The maintenance of a functional EC redox state is emerging as a key cell-autonomous mechanism regulated by autophagy (Fig. 2). However, the link between EC redox state and autophagy is complex as both pathways are intimately linked and interconnected with other crucial processes, like metabolism, that orchestrate EC plasticity and angiogenesis. Under physiological conditions, laminar shear stress, a known inducer of ROS production, stimulates autophagy in ECs, which is relevant for their survival [33, 34]. Interestingly, stimulation of autophagy by laminar flow appears to be dependent on the flow-induced activity of the NAD+-dependent histone deacetylase Sirtuin 1 (SIRT1) [34]. Under flow-induced oxidative stress, SIRT1 is upregulated and stimulates autophagy by directly deacetylating crucial pro-autophagic proteins [33, 34] and by promoting the transcription of several components of the autophagy machinery such as ATG5, BECN1, and LC3 [34]. This transcriptional regulation is thought to involve SIRT1-mediated deacetylation of the Forkhead box O1 transcription factor (FOXO1), resulting in the selective upregulation of a subset of autophagy genes in ECs in response to shear stress. Furthermore, in ECs exposed to flow, shear stress-induced SIRT1/FOXO1 signaling suppresses MYC to maintain quiescence and limit EC proliferation [35] (Fig. 2). Notably, FOXO1 under homeostatic conditions restricts EC migration and angiogenesis [35] and is a positive modulator of autophagy, through mechanisms that involve, besides its nuclear activity, also its cytoplasmic localization and direct binding to ATG7 [36]. Interestingly, depletion of cell-autonomous vascular endothelial growth factor (VEGF) in ECs increases FOXO1 activation both in vitro and in vivo, leading to mitochondrial fragmentation and bioenergetics defects causing ultimately autophagic cell death [25]. These findings suggest that the upstream stressors and mechanisms mediating FOXO1-dependent activation of autophagy may ultimately regulate EC fate.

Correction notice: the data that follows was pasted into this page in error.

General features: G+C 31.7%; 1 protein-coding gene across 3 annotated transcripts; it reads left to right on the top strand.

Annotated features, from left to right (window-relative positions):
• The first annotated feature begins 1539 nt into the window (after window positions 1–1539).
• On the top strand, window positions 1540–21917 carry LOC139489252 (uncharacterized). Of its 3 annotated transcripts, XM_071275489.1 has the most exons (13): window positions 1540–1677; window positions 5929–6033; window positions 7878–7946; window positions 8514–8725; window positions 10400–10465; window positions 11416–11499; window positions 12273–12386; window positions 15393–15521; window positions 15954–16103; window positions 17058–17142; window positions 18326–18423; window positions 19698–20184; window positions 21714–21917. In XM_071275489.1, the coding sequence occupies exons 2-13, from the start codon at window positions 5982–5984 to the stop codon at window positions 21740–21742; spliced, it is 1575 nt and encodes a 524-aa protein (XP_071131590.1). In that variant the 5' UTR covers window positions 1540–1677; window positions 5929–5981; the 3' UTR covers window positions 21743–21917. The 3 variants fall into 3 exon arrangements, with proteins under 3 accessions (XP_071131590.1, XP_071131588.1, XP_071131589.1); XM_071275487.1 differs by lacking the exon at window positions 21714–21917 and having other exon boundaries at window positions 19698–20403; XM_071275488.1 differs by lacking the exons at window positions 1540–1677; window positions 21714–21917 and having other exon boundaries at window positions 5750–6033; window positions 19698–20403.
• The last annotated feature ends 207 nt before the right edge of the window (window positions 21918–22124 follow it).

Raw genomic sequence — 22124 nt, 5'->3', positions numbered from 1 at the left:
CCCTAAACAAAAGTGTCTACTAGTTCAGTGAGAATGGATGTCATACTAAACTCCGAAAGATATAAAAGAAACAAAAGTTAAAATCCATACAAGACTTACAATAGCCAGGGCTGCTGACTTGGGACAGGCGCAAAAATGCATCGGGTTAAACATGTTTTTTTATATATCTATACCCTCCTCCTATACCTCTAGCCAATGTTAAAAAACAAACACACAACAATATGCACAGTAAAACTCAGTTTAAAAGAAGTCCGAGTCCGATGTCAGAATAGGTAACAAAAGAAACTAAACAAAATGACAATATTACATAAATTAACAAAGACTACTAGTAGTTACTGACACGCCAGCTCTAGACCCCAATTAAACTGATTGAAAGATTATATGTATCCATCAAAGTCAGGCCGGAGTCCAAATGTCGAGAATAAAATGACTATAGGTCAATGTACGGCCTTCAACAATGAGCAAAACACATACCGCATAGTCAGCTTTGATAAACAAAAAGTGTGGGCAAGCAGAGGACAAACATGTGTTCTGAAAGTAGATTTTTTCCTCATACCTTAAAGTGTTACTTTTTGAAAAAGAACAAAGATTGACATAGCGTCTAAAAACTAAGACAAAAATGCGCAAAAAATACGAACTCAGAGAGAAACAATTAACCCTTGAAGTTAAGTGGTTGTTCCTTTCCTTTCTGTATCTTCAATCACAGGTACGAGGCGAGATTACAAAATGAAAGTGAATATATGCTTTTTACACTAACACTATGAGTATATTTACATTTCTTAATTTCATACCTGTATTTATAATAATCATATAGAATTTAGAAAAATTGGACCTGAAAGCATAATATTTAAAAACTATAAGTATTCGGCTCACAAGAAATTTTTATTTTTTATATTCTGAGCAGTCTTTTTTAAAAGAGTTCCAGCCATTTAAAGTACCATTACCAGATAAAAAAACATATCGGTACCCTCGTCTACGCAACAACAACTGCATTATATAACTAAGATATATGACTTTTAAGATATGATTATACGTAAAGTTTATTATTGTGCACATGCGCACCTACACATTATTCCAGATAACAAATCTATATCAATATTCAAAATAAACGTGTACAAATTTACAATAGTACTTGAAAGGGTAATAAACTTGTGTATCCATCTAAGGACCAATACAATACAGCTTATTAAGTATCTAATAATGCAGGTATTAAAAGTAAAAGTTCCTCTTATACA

Fig. 2